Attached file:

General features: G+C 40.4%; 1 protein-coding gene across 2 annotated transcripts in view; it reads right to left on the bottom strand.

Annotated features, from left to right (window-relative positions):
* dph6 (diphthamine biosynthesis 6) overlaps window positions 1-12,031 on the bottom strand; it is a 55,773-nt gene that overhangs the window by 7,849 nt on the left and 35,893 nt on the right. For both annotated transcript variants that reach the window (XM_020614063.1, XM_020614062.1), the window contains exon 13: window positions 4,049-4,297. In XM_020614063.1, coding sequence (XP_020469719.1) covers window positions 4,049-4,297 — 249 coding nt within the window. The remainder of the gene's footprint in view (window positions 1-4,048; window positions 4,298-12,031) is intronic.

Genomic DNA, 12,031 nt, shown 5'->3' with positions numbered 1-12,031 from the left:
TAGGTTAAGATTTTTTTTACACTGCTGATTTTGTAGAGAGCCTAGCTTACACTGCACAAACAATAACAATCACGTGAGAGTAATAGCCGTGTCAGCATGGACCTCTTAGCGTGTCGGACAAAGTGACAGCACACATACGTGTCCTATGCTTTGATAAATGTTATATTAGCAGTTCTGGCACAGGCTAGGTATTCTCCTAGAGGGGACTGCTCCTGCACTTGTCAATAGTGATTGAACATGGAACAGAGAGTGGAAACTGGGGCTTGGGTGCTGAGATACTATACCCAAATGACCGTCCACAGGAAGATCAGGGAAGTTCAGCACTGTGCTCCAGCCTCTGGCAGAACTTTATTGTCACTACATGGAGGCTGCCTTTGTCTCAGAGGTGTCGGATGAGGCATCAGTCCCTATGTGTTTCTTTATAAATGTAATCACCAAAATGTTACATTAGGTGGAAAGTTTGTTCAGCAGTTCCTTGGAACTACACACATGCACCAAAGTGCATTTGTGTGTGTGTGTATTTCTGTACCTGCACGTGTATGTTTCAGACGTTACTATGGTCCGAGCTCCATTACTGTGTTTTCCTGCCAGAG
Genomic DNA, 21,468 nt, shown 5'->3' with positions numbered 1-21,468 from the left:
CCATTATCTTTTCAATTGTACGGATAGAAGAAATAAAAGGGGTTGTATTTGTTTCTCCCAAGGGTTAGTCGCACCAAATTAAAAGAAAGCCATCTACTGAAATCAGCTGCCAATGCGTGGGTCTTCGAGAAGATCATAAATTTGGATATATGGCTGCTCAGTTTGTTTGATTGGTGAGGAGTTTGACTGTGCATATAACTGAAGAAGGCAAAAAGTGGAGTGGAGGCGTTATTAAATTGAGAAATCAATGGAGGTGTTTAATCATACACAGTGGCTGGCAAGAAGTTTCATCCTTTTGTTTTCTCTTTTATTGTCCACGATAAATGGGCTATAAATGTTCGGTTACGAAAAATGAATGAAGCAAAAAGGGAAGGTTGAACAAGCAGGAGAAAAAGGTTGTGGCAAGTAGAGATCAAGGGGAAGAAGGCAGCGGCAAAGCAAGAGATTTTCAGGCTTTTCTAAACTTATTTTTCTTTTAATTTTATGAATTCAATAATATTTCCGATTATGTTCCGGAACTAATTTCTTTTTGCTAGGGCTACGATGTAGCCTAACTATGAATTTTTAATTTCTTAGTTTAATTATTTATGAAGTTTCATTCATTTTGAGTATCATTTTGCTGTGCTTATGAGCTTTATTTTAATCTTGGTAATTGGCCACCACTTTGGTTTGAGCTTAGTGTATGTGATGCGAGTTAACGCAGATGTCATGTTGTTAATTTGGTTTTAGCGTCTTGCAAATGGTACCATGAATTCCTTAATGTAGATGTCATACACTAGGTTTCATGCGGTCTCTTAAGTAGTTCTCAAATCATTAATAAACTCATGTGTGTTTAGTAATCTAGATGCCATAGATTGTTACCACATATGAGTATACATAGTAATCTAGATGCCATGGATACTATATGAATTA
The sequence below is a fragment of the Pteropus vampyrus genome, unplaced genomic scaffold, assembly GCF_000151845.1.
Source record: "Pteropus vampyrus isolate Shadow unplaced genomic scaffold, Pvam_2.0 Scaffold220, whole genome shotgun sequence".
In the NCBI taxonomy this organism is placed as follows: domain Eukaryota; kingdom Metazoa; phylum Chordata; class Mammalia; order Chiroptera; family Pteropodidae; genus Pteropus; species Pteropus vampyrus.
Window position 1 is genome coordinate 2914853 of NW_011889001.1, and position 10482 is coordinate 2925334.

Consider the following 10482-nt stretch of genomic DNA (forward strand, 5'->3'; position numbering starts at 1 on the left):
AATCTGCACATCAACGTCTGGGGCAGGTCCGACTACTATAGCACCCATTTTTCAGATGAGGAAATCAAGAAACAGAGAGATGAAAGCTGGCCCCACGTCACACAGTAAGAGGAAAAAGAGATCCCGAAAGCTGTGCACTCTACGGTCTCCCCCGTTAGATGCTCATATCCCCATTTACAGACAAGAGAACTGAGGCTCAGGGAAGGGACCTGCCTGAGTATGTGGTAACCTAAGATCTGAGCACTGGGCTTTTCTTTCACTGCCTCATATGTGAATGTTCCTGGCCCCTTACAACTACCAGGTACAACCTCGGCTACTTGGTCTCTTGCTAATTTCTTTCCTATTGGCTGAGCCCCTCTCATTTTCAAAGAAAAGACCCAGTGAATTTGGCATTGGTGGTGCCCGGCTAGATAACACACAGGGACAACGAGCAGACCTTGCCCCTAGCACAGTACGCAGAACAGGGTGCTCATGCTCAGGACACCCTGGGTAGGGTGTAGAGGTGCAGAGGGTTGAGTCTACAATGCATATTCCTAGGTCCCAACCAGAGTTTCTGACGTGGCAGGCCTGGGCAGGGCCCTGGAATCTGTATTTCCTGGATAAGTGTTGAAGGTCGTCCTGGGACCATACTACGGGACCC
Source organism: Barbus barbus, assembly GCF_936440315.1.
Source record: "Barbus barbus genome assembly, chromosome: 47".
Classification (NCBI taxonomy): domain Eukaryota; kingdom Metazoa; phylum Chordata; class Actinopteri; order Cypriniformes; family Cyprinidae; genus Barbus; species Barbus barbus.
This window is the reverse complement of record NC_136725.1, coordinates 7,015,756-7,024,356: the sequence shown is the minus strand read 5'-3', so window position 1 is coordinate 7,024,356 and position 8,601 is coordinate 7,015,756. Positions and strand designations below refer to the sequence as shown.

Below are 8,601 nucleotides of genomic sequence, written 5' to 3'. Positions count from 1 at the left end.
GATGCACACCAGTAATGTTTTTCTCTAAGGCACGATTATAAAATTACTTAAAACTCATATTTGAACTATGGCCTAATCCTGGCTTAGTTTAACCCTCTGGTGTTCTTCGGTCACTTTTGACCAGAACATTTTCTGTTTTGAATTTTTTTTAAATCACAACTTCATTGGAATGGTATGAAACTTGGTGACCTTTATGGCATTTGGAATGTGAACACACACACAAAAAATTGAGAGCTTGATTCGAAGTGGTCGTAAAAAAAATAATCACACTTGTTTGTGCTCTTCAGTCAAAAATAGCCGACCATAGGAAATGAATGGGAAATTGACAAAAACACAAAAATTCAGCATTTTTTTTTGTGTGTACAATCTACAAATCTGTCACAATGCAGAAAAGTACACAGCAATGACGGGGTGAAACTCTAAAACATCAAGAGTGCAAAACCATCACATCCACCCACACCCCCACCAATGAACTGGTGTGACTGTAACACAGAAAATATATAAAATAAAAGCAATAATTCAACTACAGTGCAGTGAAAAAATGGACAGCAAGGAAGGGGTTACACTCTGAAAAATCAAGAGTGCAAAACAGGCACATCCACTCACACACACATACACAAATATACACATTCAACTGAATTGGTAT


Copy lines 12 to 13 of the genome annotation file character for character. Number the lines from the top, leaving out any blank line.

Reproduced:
Consider the following 10482-nt stretch of genomic DNA (forward strand, 5'->3'; position numbering starts at 1 on the left):
AATCTGCACATCAACGTCTGGGGCAGGTCCGACTACTATAGCACCCATTTTTCAGATGAGGAAATCAAGAAACAGAGAGATGAAAGCTGGCCCCACGTCACACAGTAAGAGGAAAAAGAGATCCCGAAAGCTGTGCACTCTACGGTCTCCCCCGTTAGATGCTCATATCCCCATTTACAGACAAGAGAACTGAGGCTCAGGGAAGGGACCTGCCTGAGTATGTGGTAACCTAAGATCTGAGCACTGGGCTTTTCTTTCACTGCCTCATATGTGAATGTTCCTGGCCCCTTACAACTACCAGGTACAACCTCGGCTACTTGGTCTCTTGCTAATTTCTTTCCTATTGGCTGAGCCCCTCTCATTTTCAAAGAAAAGACCCAGTGAATTTGGCATTGGTGGTGCCCGGCTAGATAACACACAGGGACAACGAGCAGACCTTGCCCCTAGCACAGTACGCAGAACAGGGTGCTCATGCTCAGGACACCCTGGGTAGGGTGTAGAGGTGCAGAGGGTTGAGTCTACAATGCATATTCCTAGGTCCCAACCAGAGTTTCTGACGTGGCAGGCCTGGGCAGGGCCCTGGAATCTGTATTTCCTGGATAAGTGTTGAAGGTCGTCCTGGGACCATACTACGGGACCC